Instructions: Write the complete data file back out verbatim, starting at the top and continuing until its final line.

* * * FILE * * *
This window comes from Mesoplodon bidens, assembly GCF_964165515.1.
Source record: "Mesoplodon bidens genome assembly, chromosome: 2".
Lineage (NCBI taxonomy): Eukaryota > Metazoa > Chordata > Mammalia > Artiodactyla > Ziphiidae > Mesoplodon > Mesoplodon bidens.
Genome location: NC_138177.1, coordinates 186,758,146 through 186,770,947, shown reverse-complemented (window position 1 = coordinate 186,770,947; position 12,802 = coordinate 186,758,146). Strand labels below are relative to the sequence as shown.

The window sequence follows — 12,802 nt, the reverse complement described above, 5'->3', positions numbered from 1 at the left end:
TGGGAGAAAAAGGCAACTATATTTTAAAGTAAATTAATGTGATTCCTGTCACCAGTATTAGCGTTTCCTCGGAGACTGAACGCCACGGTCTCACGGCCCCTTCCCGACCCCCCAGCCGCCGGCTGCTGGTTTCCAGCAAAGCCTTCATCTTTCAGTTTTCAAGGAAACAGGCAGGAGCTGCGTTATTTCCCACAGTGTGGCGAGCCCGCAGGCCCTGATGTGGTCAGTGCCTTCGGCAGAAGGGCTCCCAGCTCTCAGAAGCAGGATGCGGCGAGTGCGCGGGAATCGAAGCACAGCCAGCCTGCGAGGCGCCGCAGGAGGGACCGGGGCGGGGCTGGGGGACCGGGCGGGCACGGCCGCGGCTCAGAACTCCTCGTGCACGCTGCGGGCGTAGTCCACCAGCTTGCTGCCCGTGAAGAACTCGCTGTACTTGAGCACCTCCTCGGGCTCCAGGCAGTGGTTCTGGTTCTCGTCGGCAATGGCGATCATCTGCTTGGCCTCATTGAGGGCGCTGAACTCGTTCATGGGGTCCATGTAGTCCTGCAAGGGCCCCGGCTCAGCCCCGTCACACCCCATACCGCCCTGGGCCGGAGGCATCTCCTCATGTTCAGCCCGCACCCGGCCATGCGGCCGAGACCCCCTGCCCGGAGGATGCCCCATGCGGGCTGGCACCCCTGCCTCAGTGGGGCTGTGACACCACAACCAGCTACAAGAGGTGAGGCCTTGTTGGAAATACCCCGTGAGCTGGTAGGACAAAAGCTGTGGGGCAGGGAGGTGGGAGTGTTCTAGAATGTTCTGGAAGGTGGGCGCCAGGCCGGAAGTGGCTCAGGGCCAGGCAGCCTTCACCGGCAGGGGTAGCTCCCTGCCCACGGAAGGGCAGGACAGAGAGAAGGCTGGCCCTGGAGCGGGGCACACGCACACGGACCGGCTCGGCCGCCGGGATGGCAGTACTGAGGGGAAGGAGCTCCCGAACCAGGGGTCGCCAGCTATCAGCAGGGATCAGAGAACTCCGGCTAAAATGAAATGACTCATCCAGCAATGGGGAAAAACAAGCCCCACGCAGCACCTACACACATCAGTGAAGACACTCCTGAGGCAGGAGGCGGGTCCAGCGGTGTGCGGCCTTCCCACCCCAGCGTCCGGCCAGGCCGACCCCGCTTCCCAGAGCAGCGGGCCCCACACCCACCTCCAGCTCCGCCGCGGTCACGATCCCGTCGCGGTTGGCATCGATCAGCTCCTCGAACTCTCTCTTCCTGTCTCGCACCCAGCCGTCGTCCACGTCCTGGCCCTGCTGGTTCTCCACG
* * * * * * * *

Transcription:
This window comes from Mesoplodon bidens, assembly GCF_964165515.1.
Source record: "Mesoplodon bidens genome assembly, chromosome: 2".
Lineage (NCBI taxonomy): Eukaryota > Metazoa > Chordata > Mammalia > Artiodactyla > Ziphiidae > Mesoplodon > Mesoplodon bidens.
Genome location: NC_138177.1, coordinates 186,758,146 through 186,770,947, shown reverse-complemented (window position 1 = coordinate 186,770,947; position 12,802 = coordinate 186,758,146). Strand labels below are relative to the sequence as shown.

The window sequence follows — 12,802 nt, the reverse complement described above, 5'->3', positions numbered from 1 at the left end:
TGGGAGAAAAAGGCAACTATATTTTAAAGTAAATTAATGTGATTCCTGTCACCAGTATTAGCGTTTCCTCGGAGACTGAACGCCACGGTCTCACGGCCCCTTCCCGACCCCCCAGCCGCCGGCTGCTGGTTTCCAGCAAAGCCTTCATCTTTCAGTTTTCAAGGAAACAGGCAGGAGCTGCGTTATTTCCCACAGTGTGGCGAGCCCGCAGGCCCTGATGTGGTCAGTGCCTTCGGCAGAAGGGCTCCCAGCTCTCAGAAGCAGGATGCGGCGAGTGCGCGGGAATCGAAGCACAGCCAGCCTGCGAGGCGCCGCAGGAGGGACCGGGGCGGGGCTGGGGGACCGGGCGGGCACGGCCGCGGCTCAGAACTCCTCGTGCACGCTGCGGGCGTAGTCCACCAGCTTGCTGCCCGTGAAGAACTCGCTGTACTTGAGCACCTCCTCGGGCTCCAGGCAGTGGTTCTGGTTCTCGTCGGCAATGGCGATCATCTGCTTGGCCTCATTGAGGGCGCTGAACTCGTTCATGGGGTCCATGTAGTCCTGCAAGGGCCCCGGCTCAGCCCCGTCACACCCCATACCGCCCTGGGCCGGAGGCATCTCCTCATGTTCAGCCCGCACCCGGCCATGCGGCCGAGACCCCCTGCCCGGAGGATGCCCCATGCGGGCTGGCACCCCTGCCTCAGTGGGGCTGTGACACCACAACCAGCTACAAGAGGTGAGGCCTTGTTGGAAATACCCCGTGAGCTGGTAGGACAAAAGCTGTGGGGCAGGGAGGTGGGAGTGTTCTAGAATGTTCTGGAAGGTGGGCGCCAGGCCGGAAGTGGCTCAGGGCCAGGCAGCCTTCACCGGCAGGGGTAGCTCCCTGCCCACGGAAGGGCAGGACAGAGAGAAGGCTGGCCCTGGAGCGGGGCACACGCACACGGACCGGCTCGGCCGCCGGGATGGCAGTACTGAGGGGAAGGAGCTCCCGAACCAGGGGTCGCCAGCTATCAGCAGGGATCAGAGAACTCCGGCTAAAATGAAATGACTCATCCAGCAATGGGGAAAAACAAGCCCCACGCAGCACCTACACACATCAGTGAAGACACTCCTGAGGCAGGAGGCGGGTCCAGCGGTGTGCGGCCTTCCCACCCCAGCGTCCGGCCAGGCCGACCCCGCTTCCCAGAGCAGCGGGCCCCACACCCACCTCCAGCTCCGCCGCGGTCACGATCCCGTCGCGGTTGGCATCGATCAGCTCCTCGAACTCTCTCTTCCTGTCTCGCACCCAGCCGTCGTCCACGTCCTGGCCCTGCTGGTTCTCCACG